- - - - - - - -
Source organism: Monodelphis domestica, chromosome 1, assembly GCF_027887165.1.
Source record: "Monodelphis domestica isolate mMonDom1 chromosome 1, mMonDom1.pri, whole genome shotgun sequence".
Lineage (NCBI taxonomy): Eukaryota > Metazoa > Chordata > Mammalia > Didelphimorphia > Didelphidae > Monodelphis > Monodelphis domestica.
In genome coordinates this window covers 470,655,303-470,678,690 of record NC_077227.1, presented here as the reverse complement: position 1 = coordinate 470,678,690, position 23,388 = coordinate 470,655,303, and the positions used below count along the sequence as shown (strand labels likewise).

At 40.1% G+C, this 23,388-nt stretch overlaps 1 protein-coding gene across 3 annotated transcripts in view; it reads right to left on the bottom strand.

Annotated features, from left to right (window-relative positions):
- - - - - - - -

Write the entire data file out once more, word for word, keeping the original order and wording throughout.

Source organism: Monodelphis domestica, chromosome 1, assembly GCF_027887165.1.
Source record: "Monodelphis domestica isolate mMonDom1 chromosome 1, mMonDom1.pri, whole genome shotgun sequence".
Lineage (NCBI taxonomy): Eukaryota > Metazoa > Chordata > Mammalia > Didelphimorphia > Didelphidae > Monodelphis > Monodelphis domestica.
In genome coordinates this window covers 470,655,303-470,678,690 of record NC_077227.1, presented here as the reverse complement: position 1 = coordinate 470,678,690, position 23,388 = coordinate 470,655,303, and the positions used below count along the sequence as shown (strand labels likewise).

At 40.1% G+C, this 23,388-nt stretch overlaps 1 protein-coding gene across 3 annotated transcripts in view; it reads right to left on the bottom strand.

Annotated features, from left to right (window-relative positions):